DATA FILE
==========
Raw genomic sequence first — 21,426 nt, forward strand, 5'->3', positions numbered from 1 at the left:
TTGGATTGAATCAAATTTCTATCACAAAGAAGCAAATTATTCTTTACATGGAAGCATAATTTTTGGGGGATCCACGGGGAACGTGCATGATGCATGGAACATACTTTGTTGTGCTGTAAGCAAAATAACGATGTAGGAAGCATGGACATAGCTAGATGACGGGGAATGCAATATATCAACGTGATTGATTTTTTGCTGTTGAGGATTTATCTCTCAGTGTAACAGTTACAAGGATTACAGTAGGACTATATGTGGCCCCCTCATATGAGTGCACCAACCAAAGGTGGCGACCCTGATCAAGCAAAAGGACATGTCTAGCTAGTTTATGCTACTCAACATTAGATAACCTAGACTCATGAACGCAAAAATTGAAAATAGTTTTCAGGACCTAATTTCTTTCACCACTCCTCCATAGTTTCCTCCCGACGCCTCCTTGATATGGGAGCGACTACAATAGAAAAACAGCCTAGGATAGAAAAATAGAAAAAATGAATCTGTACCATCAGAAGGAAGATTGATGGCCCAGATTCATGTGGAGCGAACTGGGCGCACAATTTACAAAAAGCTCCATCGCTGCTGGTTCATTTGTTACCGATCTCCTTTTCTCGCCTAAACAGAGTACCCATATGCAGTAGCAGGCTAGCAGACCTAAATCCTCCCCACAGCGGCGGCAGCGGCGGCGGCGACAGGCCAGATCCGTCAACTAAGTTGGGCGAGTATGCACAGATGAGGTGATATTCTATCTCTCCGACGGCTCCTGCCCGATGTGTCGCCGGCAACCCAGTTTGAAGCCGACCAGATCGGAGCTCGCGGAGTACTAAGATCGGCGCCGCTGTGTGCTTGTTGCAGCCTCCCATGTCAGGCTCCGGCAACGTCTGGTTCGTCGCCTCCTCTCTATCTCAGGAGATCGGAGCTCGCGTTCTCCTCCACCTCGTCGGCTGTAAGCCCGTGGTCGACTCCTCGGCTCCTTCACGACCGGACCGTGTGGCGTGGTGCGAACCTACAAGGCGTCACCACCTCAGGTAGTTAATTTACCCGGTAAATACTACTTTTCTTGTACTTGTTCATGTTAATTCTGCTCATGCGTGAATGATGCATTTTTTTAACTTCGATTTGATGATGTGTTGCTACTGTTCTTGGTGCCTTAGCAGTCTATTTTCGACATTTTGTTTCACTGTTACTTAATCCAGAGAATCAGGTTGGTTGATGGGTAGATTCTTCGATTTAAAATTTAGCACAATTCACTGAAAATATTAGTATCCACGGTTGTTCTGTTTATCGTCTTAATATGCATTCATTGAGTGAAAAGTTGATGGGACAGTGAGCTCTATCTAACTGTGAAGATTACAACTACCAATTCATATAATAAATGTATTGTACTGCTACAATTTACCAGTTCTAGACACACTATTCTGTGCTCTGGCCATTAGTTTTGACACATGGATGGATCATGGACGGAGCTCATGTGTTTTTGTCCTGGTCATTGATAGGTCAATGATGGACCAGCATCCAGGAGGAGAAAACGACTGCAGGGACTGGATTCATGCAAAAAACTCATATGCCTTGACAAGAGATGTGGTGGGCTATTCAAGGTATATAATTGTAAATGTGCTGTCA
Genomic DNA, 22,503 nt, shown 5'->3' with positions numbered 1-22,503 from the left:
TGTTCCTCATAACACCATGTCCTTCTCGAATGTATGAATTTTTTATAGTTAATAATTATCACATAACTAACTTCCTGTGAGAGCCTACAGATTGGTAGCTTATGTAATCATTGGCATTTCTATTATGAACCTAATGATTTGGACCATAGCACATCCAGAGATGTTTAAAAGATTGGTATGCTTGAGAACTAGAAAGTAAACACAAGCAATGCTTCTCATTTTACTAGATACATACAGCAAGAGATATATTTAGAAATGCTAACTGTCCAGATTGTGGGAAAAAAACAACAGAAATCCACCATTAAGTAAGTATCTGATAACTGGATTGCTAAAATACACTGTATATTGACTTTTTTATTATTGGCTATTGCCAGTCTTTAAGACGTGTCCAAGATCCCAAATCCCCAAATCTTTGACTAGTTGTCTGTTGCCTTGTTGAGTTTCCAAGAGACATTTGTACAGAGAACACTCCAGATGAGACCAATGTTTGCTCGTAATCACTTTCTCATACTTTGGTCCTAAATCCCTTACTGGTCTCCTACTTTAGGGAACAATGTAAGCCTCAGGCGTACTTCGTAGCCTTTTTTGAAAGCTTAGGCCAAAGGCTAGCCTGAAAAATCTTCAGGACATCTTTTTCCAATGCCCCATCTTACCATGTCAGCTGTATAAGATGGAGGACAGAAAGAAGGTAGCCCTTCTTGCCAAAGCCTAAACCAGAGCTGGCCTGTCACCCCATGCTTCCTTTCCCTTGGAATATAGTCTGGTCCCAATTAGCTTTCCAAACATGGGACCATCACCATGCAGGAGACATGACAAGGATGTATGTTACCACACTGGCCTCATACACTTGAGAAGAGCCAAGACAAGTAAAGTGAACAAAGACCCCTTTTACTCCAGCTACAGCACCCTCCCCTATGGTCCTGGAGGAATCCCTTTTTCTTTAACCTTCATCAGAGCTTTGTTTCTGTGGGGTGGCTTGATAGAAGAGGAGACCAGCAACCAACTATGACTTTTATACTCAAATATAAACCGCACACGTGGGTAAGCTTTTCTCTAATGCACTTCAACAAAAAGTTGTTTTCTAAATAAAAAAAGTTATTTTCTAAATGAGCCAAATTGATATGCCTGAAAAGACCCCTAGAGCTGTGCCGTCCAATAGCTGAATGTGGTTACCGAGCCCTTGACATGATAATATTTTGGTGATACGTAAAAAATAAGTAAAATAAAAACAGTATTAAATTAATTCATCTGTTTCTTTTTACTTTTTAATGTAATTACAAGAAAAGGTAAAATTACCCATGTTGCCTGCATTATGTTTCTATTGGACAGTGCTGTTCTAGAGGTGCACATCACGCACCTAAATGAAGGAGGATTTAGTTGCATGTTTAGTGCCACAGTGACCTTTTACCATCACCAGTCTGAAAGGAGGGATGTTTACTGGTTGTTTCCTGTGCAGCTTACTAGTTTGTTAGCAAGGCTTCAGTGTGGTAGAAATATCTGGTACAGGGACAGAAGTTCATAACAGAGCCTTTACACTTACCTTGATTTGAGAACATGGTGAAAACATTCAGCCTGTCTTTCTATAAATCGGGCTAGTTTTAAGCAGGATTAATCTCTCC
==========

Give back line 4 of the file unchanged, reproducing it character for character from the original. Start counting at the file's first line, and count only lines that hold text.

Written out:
TGTTCCTCATAACACCATGTCCTTCTCGAATGTATGAATTTTTTATAGTTAATAATTATCACATAACTAACTTCCTGTGAGAGCCTACAGATTGGTAGCTTATGTAATCATTGGCATTTCTATTATGAACCTAATGATTTGGACCATAGCACATCCAGAGATGTTTAAAAGATTGGTATGCTTGAGAACTAGAAAGTAAACACAAGCAATGCTTCTCATTTTACTAGATACATACAGCAAGAGATATATTTAGAAATGCTAACTGTCCAGATTGTGGGAAAAAAACAACAGAAATCCACCATTAAGTAAGTATCTGATAACTGGATTGCTAAAATACACTGTATATTGACTTTTTTATTATTGGCTATTGCCAGTCTTTAAGACGTGTCCAAGATCCCAAATCCCCAAATCTTTGACTAGTTGTCTGTTGCCTTGTTGAGTTTCCAAGAGACATTTGTACAGAGAACACTCCAGATGAGACCAATGTTTGCTCGTAATCACTTTCTCATACTTTGGTCCTAAATCCCTTACTGGTCTCCTACTTTAGGGAACAATGTAAGCCTCAGGCGTACTTCGTAGCCTTTTTTGAAAGCTTAGGCCAAAGGCTAGCCTGAAAAATCTTCAGGACATCTTTTTCCAATGCCCCATCTTACCATGTCAGCTGTATAAGATGGAGGACAGAAAGAAGGTAGCCCTTCTTGCCAAAGCCTAAACCAGAGCTGGCCTGTCACCCCATGCTTCCTTTCCCTTGGAATATAGTCTGGTCCCAATTAGCTTTCCAAACATGGGACCATCACCATGCAGGAGACATGACAAGGATGTATGTTACCACACTGGCCTCATACACTTGAGAAGAGCCAAGACAAGTAAAGTGAACAAAGACCCCTTTTACTCCAGCTACAGCACCCTCCCCTATGGTCCTGGAGGAATCCCTTTTTCTTTAACCTTCATCAGAGCTTTGTTTCTGTGGGGTGGCTTGATAGAAGAGGAGACCAGCAACCAACTATGACTTTTATACTCAAATATAAACCGCACACGTGGGTAAGCTTTTCTCTAATGCACTTCAACAAAAAGTTGTTTTCTAAATAAAAAAAGTTATTTTCTAAATGAGCCAAATTGATATGCCTGAAAAGACCCCTAGAGCTGTGCCGTCCAATAGCTGAATGTGGTTACCGAGCCCTTGACATGATAATATTTTGGTGATACGTAAAAAATAAGTAAAATAAAAACAGTATTAAATTAATTCATCTGTTTCTTTTTACTTTTTAATGTAATTACAAGAAAAGGTAAAATTACCCATGTTGCCTGCATTATGTTTCTATTGGACAGTGCTGTTCTAGAGGTGCACATCACGCACCTAAATGAAGGAGGATTTAGTTGCATGTTTAGTGCCACAGTGACCTTTTACCATCACCAGTCTGAAAGGAGGGATGTTTACTGGTTGTTTCCTGTGCAGCTTACTAGTTTGTTAGCAAGGCTTCAGTGTGGTAGAAATATCTGGTACAGGGACAGAAGTTCATAACAGAGCCTTTACACTTACCTTGATTTGAGAACATGGTGAAAACATTCAGCCTGTCTTTCTATAAATCGGGCTAGTTTTAAGCAGGATTAATCTCTCC